Exclusive — Gov. Ron DeSantis: Defunding the Police Is Effectively ‘Off the Table’ in Florida

Florida Gov. Ron DeSantis, center, gestures as he speaks during a news conference alongsid
AP Photo/Chris O'Meara

WINTER HAVEN, Florida — Defunding law enforcement is effectively “off the table” in Florida, Gov. Ron DeSantis (R) told Breitbart News on Monday, shortly after signing the state’s anti-riot legislation into law.

DeSantis signed HB1, known as the “anti-riot” bill, on Monday following the state Senate’s passage last week. The law, DeSantis told Breitbart News, demonstrates a significant contrast between the way blue areas and red areas address these issues of unrest as Democrat-run cities experience yet another bout of riots in the streets.

“The more blue an area is, the worse it’s governed. I mean it’s just a disaster what we’ve seen. It’s always been the case kind of in my lifetime, but I think in the last year, it’s been exacerbated between COVID lockdowns and the rioting,” DeSantis told Breitbart News, explaining that blue area leaders have “totally dropped the ball.”

“If you don’t stand up for law enforcement, you are going to have more crimes,” he said, noting that, in some cases, law enforcement in those blue jurisdictions have had to recede, resulting in higher crime in the areas.

More specifically, DeSantis said the bill effectively draws a line in the sand regarding defunding law enforcement — something demanded by members of the radical left, such as Rep. Rashida Tlaib (D-MI), who recently called for the end of both policing and incarceration.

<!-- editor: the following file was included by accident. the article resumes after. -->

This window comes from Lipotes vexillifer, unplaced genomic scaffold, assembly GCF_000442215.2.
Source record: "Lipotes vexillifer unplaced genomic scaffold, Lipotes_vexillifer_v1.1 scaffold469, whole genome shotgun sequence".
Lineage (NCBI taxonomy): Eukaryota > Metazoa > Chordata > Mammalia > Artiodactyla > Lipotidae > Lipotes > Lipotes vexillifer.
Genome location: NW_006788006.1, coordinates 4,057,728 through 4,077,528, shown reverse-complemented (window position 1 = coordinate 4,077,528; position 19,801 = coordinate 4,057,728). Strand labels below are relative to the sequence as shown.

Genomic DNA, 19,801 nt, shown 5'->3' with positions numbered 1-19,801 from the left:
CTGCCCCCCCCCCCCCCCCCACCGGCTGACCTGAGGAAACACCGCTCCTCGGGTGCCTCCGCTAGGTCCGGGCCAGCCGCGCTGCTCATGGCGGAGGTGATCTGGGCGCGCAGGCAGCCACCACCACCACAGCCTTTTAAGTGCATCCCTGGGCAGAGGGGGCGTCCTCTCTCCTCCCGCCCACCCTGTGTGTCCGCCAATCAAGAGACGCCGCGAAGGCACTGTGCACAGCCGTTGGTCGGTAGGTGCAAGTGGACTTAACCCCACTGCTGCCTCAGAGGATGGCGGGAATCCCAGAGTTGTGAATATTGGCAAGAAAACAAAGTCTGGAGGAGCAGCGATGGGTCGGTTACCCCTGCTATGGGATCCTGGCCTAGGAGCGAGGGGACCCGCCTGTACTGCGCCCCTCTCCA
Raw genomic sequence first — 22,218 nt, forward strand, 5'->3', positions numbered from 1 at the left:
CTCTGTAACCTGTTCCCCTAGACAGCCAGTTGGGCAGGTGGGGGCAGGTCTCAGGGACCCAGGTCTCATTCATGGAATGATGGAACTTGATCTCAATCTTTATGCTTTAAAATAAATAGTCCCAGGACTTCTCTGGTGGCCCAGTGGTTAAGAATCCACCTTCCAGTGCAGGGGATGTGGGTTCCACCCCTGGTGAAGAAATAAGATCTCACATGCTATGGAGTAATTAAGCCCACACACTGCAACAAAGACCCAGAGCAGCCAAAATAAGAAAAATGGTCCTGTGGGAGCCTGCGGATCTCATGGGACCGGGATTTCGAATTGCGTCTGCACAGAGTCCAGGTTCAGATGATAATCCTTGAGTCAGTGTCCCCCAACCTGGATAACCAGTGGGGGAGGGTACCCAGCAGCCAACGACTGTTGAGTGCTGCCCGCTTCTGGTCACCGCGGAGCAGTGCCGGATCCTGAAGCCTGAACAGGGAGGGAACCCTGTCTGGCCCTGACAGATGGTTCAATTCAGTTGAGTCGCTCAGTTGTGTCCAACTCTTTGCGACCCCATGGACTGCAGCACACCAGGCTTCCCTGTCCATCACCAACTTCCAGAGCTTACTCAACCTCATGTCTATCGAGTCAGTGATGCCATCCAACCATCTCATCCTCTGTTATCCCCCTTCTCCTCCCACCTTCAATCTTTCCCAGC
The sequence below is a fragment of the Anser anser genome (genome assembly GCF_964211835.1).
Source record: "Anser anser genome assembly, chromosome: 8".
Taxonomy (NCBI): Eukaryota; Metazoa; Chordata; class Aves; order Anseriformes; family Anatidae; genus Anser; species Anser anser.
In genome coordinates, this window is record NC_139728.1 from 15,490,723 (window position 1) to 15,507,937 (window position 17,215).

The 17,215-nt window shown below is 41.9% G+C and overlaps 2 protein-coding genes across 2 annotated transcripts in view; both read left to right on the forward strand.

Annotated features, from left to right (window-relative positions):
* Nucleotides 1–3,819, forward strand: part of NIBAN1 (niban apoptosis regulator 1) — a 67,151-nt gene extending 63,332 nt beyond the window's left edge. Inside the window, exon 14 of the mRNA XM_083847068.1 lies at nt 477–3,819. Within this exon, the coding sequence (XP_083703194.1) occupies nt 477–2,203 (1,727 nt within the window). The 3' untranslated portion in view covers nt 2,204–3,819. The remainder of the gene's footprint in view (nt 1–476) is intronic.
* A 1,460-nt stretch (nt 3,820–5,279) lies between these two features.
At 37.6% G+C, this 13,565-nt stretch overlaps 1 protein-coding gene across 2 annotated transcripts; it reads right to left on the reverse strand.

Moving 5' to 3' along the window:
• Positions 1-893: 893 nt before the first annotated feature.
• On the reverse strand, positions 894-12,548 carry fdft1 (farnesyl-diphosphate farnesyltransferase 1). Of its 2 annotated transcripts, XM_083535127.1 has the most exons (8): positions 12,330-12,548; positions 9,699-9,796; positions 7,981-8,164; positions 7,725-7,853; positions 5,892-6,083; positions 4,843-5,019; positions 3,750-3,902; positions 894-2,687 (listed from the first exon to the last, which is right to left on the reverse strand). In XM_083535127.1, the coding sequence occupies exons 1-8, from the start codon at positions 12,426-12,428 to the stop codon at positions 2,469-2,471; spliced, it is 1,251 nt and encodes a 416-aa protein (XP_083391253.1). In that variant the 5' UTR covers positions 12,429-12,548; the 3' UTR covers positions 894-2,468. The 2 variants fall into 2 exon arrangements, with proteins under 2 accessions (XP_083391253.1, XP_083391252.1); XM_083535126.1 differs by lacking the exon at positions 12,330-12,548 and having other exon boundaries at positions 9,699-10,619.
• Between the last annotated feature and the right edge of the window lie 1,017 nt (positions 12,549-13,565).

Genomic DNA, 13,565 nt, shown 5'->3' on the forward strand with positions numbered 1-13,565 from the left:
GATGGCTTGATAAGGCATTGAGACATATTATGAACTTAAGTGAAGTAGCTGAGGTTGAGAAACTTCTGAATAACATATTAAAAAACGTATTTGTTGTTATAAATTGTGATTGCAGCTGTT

“Obviously, I’m the governor of the state, but we have local jurisdictions, too, that can do different things, but we drew a line in the sand and said we’re not going to let you defund law enforcement. And so if they want to take money from law enforcement, I as governor and some of my Cabinet members here or there, we can veto that and make them restore the funding,” he explained. “So that, I think that takes the defunding law enforcement off the table in Florida, which is huge.”

“We also have to hold local government accountable,” he said, using Minneapolis as a primary example. “If you do like Minneapolis did and tell the cops to stand down and basically let people run wild on the streets, well, then any damage you suffer, your person, your property, you sue the local government, and they have to make you whole because it’s their responsibility to protect you in the first place.”

In addition, the bill, he explained, creates “much stronger” penalties for rioters and those who engage in lawless acts.

“For example, if you throw a brick, if you’re in one of these violent assemblies, you throw a brick at a police officer, you’re getting arrested, you’re going to jail, and you’re staying there until your first appearance,” the governor said.

“We’re not just going to turn you back out on the street, and then the penalties overall are stiffer,” he added, calling it a “very comprehensive piece of legislation” and reaffirming the Sunshine State’s commitment to law and order.

Blue jurisdictions, DeSantis added, will likely reject such proposals because they are ideologically driven, but Florida, he vowed, will “navigate all this, period, much better than those areas.”


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